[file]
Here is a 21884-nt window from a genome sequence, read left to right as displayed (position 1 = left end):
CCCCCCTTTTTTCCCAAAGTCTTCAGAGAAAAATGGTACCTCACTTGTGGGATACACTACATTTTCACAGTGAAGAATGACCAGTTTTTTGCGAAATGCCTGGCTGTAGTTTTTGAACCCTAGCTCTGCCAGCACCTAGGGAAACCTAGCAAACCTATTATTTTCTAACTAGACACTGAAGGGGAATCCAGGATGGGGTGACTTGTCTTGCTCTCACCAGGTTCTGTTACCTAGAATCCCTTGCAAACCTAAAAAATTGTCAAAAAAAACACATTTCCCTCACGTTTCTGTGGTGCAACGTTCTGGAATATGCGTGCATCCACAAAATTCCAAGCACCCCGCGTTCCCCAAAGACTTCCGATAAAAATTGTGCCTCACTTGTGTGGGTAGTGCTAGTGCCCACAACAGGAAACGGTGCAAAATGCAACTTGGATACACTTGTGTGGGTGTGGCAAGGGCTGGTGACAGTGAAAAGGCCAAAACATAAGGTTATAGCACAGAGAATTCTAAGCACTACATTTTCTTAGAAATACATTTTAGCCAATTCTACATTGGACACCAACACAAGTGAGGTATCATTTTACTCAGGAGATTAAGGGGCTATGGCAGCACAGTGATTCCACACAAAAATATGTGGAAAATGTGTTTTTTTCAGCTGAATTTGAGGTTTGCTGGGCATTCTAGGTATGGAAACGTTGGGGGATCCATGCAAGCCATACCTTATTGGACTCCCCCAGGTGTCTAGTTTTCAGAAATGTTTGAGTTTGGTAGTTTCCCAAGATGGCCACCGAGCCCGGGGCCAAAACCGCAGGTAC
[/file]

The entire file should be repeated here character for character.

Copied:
Here is a 21884-nt window from a genome sequence, read left to right as displayed (position 1 = left end):
CCCCCCTTTTTTCCCAAAGTCTTCAGAGAAAAATGGTACCTCACTTGTGGGATACACTACATTTTCACAGTGAAGAATGACCAGTTTTTTGCGAAATGCCTGGCTGTAGTTTTTGAACCCTAGCTCTGCCAGCACCTAGGGAAACCTAGCAAACCTATTATTTTCTAACTAGACACTGAAGGGGAATCCAGGATGGGGTGACTTGTCTTGCTCTCACCAGGTTCTGTTACCTAGAATCCCTTGCAAACCTAAAAAATTGTCAAAAAAAACACATTTCCCTCACGTTTCTGTGGTGCAACGTTCTGGAATATGCGTGCATCCACAAAATTCCAAGCACCCCGCGTTCCCCAAAGACTTCCGATAAAAATTGTGCCTCACTTGTGTGGGTAGTGCTAGTGCCCACAACAGGAAACGGTGCAAAATGCAACTTGGATACACTTGTGTGGGTGTGGCAAGGGCTGGTGACAGTGAAAAGGCCAAAACATAAGGTTATAGCACAGAGAATTCTAAGCACTACATTTTCTTAGAAATACATTTTAGCCAATTCTACATTGGACACCAACACAAGTGAGGTATCATTTTACTCAGGAGATTAAGGGGCTATGGCAGCACAGTGATTCCACACAAAAATATGTGGAAAATGTGTTTTTTTCAGCTGAATTTGAGGTTTGCTGGGCATTCTAGGTATGGAAACGTTGGGGGATCCATGCAAGCCATACCTTATTGGACTCCCCCAGGTGTCTAGTTTTCAGAAATGTTTGAGTTTGGTAGTTTCCCAAGATGGCCACCGAGCCCGGGGCCAAAACCGCAGGTAC